A drizzle was now a downpour, making the balls heavy, the clay court slippery and changing the complexion of a match with so much at stake: Djokovic’s bid to become the first man in 43 years to win four consecutive Grand Slam titles, and Nadal’s attempt to become the first man to win seven titles at the tournament.
Moments later, play was suspended with the No. 2-seeded Nadal trying to protect a 6-4, 6-3, 2-6, 1-2 lead over a surging Djokovic, who’s seeded No. 1. A tarp was pulled over the court, and after another hour or so, the decision was made to stop for the day and resume Monday.
Yes, this French Open already has made history, but not for a reason that was expected: It’s the first time since 1973 that the tournament at Roland Garros didn’t conclude on a Sunday.
This sort of thing is becoming a regular occurrence at tennis’ top tournaments: The U.S. Open men’s final has been postponed from Sunday to Monday each of the past four years because of rain. Unlike at Wimbledon and the Australian Open, neither the French Open nor U.S. Open has an indoor court available for tournament play; there is a plan to have a retractable roof in Paris five years from now.
Nadal and Djokovic were scheduled to resume at 7 a.m. today, when the forecast calls for intermittent rain. NBC, which aired Sunday’s action, said Monday’s U.S. TV coverage will shift to NBC Sports Network, a cable channel in about 35 million fewer homes than the broadcast network.
Toni Nadal, Rafael’s uncle and coach, said he thought action should have been suspended earlier Sunday because “the court was too wet.”
After the Nadals left the premises for the evening, Djokovic followed, pausing to chat with Los Angeles Lakers forward Pau Gasol in the players’ lounge. Not surprisingly, Djokovic’s mood was considerably better than it was during the second set, when he was unable to counter Nadal’s clay-court brilliance.
Already down a set and serving at 3-3, 30-15 in the second, Djokovic sailed two forehands long to hand a break point to Nadal, who converted by ending an 18-shot exchange with a forehand winner down the line. Djokovic lowered his head, shook it, and slapped his thigh. Arriving at the changeover, he cranked his racket and whacked his green sideline bench, sending a chunk of the furniture flying; a ballkid ran out on court to gather the debris. The impact was as loud as a metal door slamming shut, and spectators jeered and whistled, a derisive reaction that grew louder when Djokovic walked back out on court for the next game.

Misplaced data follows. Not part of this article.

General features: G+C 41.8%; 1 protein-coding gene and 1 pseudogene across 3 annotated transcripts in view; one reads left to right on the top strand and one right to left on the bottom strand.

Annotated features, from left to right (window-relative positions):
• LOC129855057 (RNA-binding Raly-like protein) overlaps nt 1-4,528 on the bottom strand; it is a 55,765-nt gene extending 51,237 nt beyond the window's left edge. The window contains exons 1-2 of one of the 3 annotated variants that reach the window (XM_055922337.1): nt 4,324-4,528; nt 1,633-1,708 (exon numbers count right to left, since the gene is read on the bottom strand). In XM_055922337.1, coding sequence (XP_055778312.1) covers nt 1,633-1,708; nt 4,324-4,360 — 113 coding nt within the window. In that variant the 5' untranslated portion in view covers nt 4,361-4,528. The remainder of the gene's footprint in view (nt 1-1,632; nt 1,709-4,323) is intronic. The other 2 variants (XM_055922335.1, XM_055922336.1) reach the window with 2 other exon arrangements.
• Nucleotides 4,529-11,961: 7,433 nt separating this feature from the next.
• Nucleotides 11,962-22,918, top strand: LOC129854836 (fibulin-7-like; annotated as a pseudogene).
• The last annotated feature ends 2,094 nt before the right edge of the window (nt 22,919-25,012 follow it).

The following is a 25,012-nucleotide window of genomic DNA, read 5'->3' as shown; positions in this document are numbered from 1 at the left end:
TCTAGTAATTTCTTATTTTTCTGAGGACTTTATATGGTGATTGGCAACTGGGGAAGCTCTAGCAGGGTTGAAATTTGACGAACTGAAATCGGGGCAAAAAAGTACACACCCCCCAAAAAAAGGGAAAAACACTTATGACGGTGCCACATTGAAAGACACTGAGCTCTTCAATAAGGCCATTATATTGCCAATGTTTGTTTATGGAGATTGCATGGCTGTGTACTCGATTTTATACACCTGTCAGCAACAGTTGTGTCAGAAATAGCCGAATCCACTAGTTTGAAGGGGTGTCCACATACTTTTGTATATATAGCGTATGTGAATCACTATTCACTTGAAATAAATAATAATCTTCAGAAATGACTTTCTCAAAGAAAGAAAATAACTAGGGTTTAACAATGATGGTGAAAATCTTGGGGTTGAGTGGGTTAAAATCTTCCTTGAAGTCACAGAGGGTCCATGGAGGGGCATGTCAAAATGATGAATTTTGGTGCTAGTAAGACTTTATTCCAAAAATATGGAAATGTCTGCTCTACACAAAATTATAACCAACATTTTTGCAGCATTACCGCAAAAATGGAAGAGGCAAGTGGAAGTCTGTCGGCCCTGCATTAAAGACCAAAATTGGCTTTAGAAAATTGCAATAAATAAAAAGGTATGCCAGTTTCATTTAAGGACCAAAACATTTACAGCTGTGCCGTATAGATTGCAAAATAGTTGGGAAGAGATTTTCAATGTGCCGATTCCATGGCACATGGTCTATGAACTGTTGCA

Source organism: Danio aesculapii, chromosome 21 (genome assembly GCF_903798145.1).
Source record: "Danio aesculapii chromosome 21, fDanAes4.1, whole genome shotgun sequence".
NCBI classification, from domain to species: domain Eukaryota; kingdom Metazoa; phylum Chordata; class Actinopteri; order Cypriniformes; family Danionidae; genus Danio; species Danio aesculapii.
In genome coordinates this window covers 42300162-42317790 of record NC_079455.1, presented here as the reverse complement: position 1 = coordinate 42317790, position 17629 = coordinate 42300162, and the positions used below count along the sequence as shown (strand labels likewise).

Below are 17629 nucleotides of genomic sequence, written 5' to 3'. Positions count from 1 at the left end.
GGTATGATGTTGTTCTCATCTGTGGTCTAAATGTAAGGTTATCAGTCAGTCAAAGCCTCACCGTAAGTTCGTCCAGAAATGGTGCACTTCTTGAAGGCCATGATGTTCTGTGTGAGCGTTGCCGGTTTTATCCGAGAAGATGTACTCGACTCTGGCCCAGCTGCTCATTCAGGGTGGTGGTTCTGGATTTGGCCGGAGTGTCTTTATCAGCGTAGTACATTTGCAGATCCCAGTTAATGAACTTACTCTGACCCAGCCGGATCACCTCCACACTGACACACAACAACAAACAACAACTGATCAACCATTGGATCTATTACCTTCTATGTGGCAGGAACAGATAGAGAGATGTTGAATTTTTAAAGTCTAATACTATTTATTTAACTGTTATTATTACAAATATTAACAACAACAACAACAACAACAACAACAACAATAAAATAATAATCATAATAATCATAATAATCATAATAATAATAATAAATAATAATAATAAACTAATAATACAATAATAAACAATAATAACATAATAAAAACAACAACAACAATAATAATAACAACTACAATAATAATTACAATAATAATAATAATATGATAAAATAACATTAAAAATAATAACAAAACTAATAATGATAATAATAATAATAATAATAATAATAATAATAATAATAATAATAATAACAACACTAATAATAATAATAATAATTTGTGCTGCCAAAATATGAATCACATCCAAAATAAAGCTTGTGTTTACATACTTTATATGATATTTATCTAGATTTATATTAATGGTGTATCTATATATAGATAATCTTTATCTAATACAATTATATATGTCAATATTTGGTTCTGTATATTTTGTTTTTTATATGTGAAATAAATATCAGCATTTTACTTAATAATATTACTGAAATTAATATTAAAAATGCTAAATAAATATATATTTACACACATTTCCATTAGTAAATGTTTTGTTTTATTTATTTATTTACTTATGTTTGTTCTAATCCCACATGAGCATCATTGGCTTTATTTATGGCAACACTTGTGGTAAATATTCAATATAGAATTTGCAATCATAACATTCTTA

A game later, with Nadal ahead 5-3, the match’s first rain delay arrived. When play resumed about 35 minutes later — with a fully intact replacement bench for Djokovic — Nadal quickly wrapped up the second set by breaking with a full-sprint, cross-court backhand passing winner, then charged to a 2-0 lead in the third.
That made Nadal 20 for 20 in sets over the tournament’s two weeks, and the title appeared near. But Djokovic is not the type to go quietly. This is a guy, don’t forget, who saved two match points against 16-time major champion Roger Federer in last year’s U.S. Open semifinals, then saved four more against Jo-Wilfried Tsonga in the quarterfinals in Paris.
So right when all seemed lost for him, Djokovic grabbed the momentum and wouldn’t let go. He began hitting out more, trying to end points quickly, and it worked. For 50 rub-your-eyes minutes that were sublime for Djokovic and ridiculous for Nadal, the Serb took eight consecutive games to collect the third set and open the fourth 2-0.
Clearly, Djokovic dealt much better with the conditions — consistent, heavy rain that left both men using their rackets to knock caked clay from the soles of their shoes. Sliding on the court was tougher. Nadal couldn’t apply his usual heavy topspin on shots. Normally unflappable, particularly at his favorite tournament, the Spaniard began to gesture and mutter between points.
Finally, Nadal put a stop to Djokovic’s run by holding serve to win a game that made it 2-1 in the fourth set. That’s when the second delay began, after 3 hours of playing time. They did not return to the court; when the postponement was announced to the remaining fans in the stands, some responded with boos.
Tournament referee Stefan Fransson said Djokovic told him the court was slippery, and Nadal was “not happy” while pointing out his complaints about the balls.
Nadal and Djokovic will return Monday, surely hoping they’re not subjected to what happened 39 years ago, the last time the French Open stretched beyond Sunday: Ilie Nastase’s victory over Nikki Pilic in the 1973 final ended on Tuesday.